Research ArticleAUTOIMMUNITY

How C-terminal additions to insulin B-chain fragments create superagonists for T cells in mouse and human type 1 diabetes

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Science Immunology  05 Apr 2019:
Vol. 4, Issue 34, eaav7517
DOI: 10.1126/sciimmunol.aav7517

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Superagonist diabetogenic peptides

Type 1 diabetes is an autoimmune disease triggered, in part, by activation of CD4+ T cells specific for insulin-derived autoantigens. Wang et al. prepared ternary complexes of diabetogenic T cell receptors attached to ligands formed by binding of insulin B-chain peptides to mouse or human MHC class II proteins known to be associated with genetic susceptibility to diabetes. Structural and functional analyses revealed that fusion peptides featuring covalent linkage of the C terminus of an insulin B-chain peptide to specific fragments of insulin C-peptide were highly potent ligands, enabling avid binding of both mouse and human TCRs. These findings point to transpeptidation reactions in lysosomes as a potential source of superagonist chimeric insulin peptides with an important driver role in autoimmune diabetes.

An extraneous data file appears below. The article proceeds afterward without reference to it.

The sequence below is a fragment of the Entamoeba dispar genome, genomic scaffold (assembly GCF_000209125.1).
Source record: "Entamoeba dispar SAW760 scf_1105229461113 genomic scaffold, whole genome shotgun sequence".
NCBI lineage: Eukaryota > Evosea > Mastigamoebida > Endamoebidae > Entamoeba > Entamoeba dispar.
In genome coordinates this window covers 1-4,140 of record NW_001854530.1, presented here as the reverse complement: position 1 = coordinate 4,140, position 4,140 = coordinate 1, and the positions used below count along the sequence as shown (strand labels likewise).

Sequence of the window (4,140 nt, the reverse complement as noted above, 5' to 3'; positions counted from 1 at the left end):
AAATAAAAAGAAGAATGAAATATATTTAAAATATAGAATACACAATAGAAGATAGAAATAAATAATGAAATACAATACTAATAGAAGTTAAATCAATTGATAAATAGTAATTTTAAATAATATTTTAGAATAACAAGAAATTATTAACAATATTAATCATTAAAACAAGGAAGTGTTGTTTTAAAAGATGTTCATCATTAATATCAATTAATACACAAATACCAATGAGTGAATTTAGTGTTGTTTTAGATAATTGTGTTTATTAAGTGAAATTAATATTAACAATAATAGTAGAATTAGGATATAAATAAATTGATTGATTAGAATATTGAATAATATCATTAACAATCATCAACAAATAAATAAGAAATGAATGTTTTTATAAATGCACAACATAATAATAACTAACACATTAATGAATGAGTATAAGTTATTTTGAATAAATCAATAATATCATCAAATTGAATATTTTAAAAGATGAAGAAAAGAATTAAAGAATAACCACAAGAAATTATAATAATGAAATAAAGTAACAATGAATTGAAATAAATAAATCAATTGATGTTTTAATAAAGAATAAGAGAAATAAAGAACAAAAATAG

Abstract

In type 1 diabetes (T1D), proinsulin is a major autoantigen and the insulin B:9-23 peptide contains epitopes for CD4+ T cells in both mice and humans. This peptide requires carboxyl-terminal mutations for uniform binding in the proper position within the mouse IAg7 or human DQ8 major histocompatibility complex (MHC) class II (MHCII) peptide grooves and for strong CD4+ T cell stimulation. Here, we present crystal structures showing how these mutations control CD4+ T cell receptor (TCR) binding to these MHCII-peptide complexes. Our data reveal stricking similarities between mouse and human CD4+ TCRs in their interactions with these ligands. We also show how fusions between fragments of B:9-23 and of proinsulin C-peptide create chimeric peptides with activities as strong or stronger than the mutated insulin peptides. We propose transpeptidation in the lysosome as a mechanism that could accomplish these fusions in vivo, similar to the creation of fused peptide epitopes for MHCI presentation shown to occur by transpeptidation in the proteasome. Were this mechanism limited to the pancreas and absent in the thymus, it could provide an explanation for how diabetogenic T cells escape negative selection during development but find their modified target antigens in the pancreas to cause T1D.

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